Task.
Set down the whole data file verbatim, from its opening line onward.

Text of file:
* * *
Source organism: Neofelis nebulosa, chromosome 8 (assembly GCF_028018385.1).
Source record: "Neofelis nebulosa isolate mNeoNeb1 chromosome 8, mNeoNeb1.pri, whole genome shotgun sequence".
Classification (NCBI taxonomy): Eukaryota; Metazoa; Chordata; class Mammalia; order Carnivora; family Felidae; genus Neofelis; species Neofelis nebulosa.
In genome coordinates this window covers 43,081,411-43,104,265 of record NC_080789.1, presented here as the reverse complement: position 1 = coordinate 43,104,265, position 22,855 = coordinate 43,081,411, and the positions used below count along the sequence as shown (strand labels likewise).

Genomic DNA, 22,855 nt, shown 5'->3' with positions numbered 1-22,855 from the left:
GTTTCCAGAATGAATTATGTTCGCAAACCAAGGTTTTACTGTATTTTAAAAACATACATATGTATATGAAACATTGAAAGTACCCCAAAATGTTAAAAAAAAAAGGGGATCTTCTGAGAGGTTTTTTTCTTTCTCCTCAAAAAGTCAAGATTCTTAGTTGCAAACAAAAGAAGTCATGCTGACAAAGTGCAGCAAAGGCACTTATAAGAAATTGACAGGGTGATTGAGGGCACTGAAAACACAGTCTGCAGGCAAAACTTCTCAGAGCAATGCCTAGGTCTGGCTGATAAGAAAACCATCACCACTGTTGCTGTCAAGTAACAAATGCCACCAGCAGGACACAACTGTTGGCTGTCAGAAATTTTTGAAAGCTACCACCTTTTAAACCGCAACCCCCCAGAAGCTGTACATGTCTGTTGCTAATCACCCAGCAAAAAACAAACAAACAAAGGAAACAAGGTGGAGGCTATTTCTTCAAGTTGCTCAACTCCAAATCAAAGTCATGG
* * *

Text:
Source organism: Neofelis nebulosa, chromosome 8 (assembly GCF_028018385.1).
Source record: "Neofelis nebulosa isolate mNeoNeb1 chromosome 8, mNeoNeb1.pri, whole genome shotgun sequence".
Classification (NCBI taxonomy): Eukaryota; Metazoa; Chordata; class Mammalia; order Carnivora; family Felidae; genus Neofelis; species Neofelis nebulosa.
In genome coordinates this window covers 43,081,411-43,104,265 of record NC_080789.1, presented here as the reverse complement: position 1 = coordinate 43,104,265, position 22,855 = coordinate 43,081,411, and the positions used below count along the sequence as shown (strand labels likewise).

Genomic DNA, 22,855 nt, shown 5'->3' with positions numbered 1-22,855 from the left:
GTTTCCAGAATGAATTATGTTCGCAAACCAAGGTTTTACTGTATTTTAAAAACATACATATGTATATGAAACATTGAAAGTACCCCAAAATGTTAAAAAAAAAAGGGGATCTTCTGAGAGGTTTTTTTCTTTCTCCTCAAAAAGTCAAGATTCTTAGTTGCAAACAAAAGAAGTCATGCTGACAAAGTGCAGCAAAGGCACTTATAAGAAATTGACAGGGTGATTGAGGGCACTGAAAACACAGTCTGCAGGCAAAACTTCTCAGAGCAATGCCTAGGTCTGGCTGATAAGAAAACCATCACCACTGTTGCTGTCAAGTAACAAATGCCACCAGCAGGACACAACTGTTGGCTGTCAGAAATTTTTGAAAGCTACCACCTTTTAAACCGCAACCCCCCAGAAGCTGTACATGTCTGTTGCTAATCACCCAGCAAAAAACAAACAAACAAAGGAAACAAGGTGGAGGCTATTTCTTCAAGTTGCTCAACTCCAAATCAAAGTCATGG